Q:

 

Dear Doctor George...

After riding in my car with me, the other day, my boyfriend said he thinks I have road rage. He pointed out that I often swear and mutter derogatory names, under my breath, to other drivers. He said it stresses him out, especially after I gave the finger to someone who cut me off. I said it's just normal but I was wondering whether you think my boyfriend was right. Do I have road rage?

... Potential Road Rager

 

A:

 

Dear Road Rager...

Doctor George commends you for your willingness to look honestly at yourself. Yes, signs of road rage do include the actions you describe, plus others such as: honking your horn or flashing your lights (other than as a legitimate warning), retaliating (cutting in front of, tailgating, braking sharply or slowing down after passing), speeding, wishing other drivers would crash, breaking traffic laws when no one else is around, and getting into a verbal and/or physical altercations with other drivers.

There are many inconsiderate drivers. In fact, most of us are probably inconsiderate at one time or another, such as when we're under pressure and in a hurry, but there are times when other drivers' seem to go beyond being hurried, to a lack of consideration, to downright rudeness and disrespect. For instance, when someone cuts in front of us, and then slows down, we often respond as if the other driver is intentionally obstructing us. At times like this, our frustration can tip us over the edge into rage.

Fueling our rage is the false sense of power we have when we're in a car. Since we're driving a two-thousand pound piece of metal, we feel much more formidable than we do at other times. This false sense of power gives us permission to go from frustration to rage: something we normally don't do when we feel more physical risk.

Our sense of instinctual territorialism contributes to, and even makes us feel justified in, our rage. In our cars, we have an expanded sense of personal space that stretches out a few hundred feet. Thus, we feel we have exclusive rights to that zone, and we resent others for entering without our permission.

The lack of control, that we feel from not getting our way, is increased when our life feels out of control. People cutting us off represent an entire world out to get us. If we're feeling like a loser already, then we will fight anyone taking anything more from us, such as our right to get where we're going as fast and unhindered as we desire. If we encounter crowds in our day-to-day life, there can also be a feeling that there are not enough resources to go around, and we feel a need to hurry to get ours before they're all gone.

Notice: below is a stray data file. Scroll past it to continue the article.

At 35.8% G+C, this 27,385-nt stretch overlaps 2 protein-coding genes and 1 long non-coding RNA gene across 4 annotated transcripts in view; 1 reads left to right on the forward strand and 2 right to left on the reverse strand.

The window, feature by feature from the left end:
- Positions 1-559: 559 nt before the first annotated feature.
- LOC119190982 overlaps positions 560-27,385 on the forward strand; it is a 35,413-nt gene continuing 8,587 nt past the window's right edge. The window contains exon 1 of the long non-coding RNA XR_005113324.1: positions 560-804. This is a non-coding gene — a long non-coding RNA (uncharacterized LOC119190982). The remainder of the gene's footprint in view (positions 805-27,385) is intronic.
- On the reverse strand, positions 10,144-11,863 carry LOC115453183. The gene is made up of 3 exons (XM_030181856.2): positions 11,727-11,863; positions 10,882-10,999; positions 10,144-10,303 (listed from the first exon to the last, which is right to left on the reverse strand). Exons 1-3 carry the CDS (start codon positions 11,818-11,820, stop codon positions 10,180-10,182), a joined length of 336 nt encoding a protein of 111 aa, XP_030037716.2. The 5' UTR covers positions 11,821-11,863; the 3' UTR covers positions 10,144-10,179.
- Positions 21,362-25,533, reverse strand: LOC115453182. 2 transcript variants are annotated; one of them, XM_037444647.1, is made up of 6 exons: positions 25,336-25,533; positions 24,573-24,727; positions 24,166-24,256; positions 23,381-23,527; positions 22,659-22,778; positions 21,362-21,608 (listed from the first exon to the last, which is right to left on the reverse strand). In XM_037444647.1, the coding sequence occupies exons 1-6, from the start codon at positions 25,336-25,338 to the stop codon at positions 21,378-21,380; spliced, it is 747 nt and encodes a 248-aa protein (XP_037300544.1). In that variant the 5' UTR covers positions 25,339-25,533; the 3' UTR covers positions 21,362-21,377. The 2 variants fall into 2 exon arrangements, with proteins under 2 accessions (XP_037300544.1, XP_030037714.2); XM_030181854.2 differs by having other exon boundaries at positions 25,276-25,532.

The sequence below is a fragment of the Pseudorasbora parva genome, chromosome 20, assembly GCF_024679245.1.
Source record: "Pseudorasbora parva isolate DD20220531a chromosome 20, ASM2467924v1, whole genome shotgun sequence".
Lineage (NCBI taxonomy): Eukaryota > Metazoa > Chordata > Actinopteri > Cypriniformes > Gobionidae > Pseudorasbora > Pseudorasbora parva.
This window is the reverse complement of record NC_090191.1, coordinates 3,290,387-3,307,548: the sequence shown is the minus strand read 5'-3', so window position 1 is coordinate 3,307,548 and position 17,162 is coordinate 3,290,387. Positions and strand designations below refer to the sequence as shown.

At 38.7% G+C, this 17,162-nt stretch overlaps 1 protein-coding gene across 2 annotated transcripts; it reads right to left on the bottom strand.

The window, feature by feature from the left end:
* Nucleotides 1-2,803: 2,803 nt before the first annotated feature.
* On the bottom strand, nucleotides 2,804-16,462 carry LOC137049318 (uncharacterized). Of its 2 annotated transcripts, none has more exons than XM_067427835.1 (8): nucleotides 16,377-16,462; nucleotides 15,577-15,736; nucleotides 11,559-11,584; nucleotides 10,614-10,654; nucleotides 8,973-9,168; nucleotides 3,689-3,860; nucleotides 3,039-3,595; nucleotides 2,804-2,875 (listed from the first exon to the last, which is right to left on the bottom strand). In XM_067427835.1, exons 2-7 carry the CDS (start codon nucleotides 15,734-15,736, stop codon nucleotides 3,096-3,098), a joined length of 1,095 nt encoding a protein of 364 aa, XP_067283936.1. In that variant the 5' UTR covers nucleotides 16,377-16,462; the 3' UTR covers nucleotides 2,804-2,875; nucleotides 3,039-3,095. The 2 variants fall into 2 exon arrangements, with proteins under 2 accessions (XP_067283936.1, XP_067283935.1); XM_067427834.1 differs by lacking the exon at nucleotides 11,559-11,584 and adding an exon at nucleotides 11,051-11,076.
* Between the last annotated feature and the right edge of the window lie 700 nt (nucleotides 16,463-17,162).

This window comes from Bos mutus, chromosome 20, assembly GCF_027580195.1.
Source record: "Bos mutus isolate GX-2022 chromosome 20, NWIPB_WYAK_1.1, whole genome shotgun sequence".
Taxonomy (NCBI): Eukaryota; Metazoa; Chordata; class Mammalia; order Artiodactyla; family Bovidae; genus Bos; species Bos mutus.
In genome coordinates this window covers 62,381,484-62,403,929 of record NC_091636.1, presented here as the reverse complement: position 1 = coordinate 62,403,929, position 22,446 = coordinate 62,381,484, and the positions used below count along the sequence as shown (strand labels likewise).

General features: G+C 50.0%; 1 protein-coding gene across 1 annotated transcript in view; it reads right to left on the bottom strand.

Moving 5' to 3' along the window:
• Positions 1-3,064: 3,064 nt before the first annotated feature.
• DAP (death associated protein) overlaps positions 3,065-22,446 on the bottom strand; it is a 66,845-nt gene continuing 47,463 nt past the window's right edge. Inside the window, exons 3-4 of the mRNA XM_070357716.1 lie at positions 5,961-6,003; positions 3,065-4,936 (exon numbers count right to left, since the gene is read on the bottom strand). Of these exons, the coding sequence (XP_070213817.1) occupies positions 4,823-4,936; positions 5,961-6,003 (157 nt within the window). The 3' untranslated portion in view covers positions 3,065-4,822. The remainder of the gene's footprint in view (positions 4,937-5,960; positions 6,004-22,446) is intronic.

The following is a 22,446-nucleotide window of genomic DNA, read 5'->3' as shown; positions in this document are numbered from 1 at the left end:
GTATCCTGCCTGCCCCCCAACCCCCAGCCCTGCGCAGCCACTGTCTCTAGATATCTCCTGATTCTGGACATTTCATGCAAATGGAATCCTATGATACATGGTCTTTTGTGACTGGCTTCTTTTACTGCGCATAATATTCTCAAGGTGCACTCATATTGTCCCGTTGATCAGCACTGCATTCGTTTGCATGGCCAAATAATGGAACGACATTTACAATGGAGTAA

Problems on the road become symbolic of our not getting anywhere in our lives. The distraction of the external frustration of driving can be an excuse to blame others instead of examining how we are leading our lives. We displace our bad feelings about ourselves onto our experiences on the highway. And, the fact that we feel anonymous in our car, makes us feel we can get away with uncivilized behavior.

Even with all of these contributing factors to road rage, there are things we can do to help the situation. For instance, every time we get in the car, we can tell ourselves that people will probably drive badly and that we are not going to take it personally. We can leave earlier and reduce the impact of other people's behavior. We can examine our lives and seek to achieve a balance, so that we are not so busy that we are always in a hurry. There are advantages to moving at a slower, more contemplative pace: we can better appreciate the good things in our lives.

We can adopt the attitude that other drivers are free to do anything they please and that we will not retaliate. We just let them cut in front of us if they want to. We don't exaggerate the importance of a relatively small thing in the bigger picture of life. If we can overlook the incident, we find that our rage will usually dissipate after a couple of minutes anyway.

Another (admittedly sort of weird) technique is to imagine that we are space travelers and the other cars are asteroids and meteors that may cross our path at any time. We see the cars merely as objects, and as such they do not have it in for us; they are just part of a dangerous environment. So, we must use defensive driving by planning for them, avoiding them and not taking their intrusions personally.

For those who are not helped by the above-mentioned suggestions, it's possible that the road rage (among other disproportionate expressions of rage) is the result of unresolved issues from the past. In those cases, professional counseling can be effective.

So Rager, this is a very long answer to a very short question; and, as you noticed, Doctor George did not directly diagnose your behavior. The reason is that, with this information, it's a question you can answer on your own. Many of us, including Doctor George, would do well to examine our behavior while driving and elsewhere. And, all of us can stand to either develop or increase our level of graciousness. It might be surprising to some that engaging in gracious behavior counters our feelings of road rage. After all, etiquette evolved in society to keep the beast within each of us under control. Being polite keeps us safe from the more primitive reactions humans are capable of. Graciousness empowers us with others because we are in control of our own actions and reactions. And, when we act with kindness towards others, we stand a better chance of being kinder to ourselves.

Sincerely,
   Doctor George